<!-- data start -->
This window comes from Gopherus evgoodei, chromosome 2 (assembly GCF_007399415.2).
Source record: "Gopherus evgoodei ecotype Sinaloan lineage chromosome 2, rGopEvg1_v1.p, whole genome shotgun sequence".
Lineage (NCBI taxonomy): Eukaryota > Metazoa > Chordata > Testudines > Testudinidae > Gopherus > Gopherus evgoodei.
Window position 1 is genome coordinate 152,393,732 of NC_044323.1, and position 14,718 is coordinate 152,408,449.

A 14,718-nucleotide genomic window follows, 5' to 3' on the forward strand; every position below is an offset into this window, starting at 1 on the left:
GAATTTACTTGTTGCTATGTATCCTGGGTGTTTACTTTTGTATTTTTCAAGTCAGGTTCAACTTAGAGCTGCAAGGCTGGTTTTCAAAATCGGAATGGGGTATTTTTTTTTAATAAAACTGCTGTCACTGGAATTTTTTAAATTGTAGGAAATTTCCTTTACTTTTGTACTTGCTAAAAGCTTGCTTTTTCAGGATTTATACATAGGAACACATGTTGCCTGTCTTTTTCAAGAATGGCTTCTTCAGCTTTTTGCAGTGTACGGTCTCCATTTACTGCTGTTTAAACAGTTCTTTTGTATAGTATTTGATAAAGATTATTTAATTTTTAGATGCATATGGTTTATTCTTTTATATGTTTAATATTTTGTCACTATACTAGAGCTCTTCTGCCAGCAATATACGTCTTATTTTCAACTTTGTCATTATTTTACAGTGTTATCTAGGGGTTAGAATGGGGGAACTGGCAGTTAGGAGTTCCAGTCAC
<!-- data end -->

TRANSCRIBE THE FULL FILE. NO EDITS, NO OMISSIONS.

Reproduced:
This window comes from Gopherus evgoodei, chromosome 2 (assembly GCF_007399415.2).
Source record: "Gopherus evgoodei ecotype Sinaloan lineage chromosome 2, rGopEvg1_v1.p, whole genome shotgun sequence".
Lineage (NCBI taxonomy): Eukaryota > Metazoa > Chordata > Testudines > Testudinidae > Gopherus > Gopherus evgoodei.
Window position 1 is genome coordinate 152,393,732 of NC_044323.1, and position 14,718 is coordinate 152,408,449.

A 14,718-nucleotide genomic window follows, 5' to 3' on the forward strand; every position below is an offset into this window, starting at 1 on the left:
GAATTTACTTGTTGCTATGTATCCTGGGTGTTTACTTTTGTATTTTTCAAGTCAGGTTCAACTTAGAGCTGCAAGGCTGGTTTTCAAAATCGGAATGGGGTATTTTTTTTTAATAAAACTGCTGTCACTGGAATTTTTTAAATTGTAGGAAATTTCCTTTACTTTTGTACTTGCTAAAAGCTTGCTTTTTCAGGATTTATACATAGGAACACATGTTGCCTGTCTTTTTCAAGAATGGCTTCTTCAGCTTTTTGCAGTGTACGGTCTCCATTTACTGCTGTTTAAACAGTTCTTTTGTATAGTATTTGATAAAGATTATTTAATTTTTAGATGCATATGGTTTATTCTTTTATATGTTTAATATTTTGTCACTATACTAGAGCTCTTCTGCCAGCAATATACGTCTTATTTTCAACTTTGTCATTATTTTACAGTGTTATCTAGGGGTTAGAATGGGGGAACTGGCAGTTAGGAGTTCCAGTCAC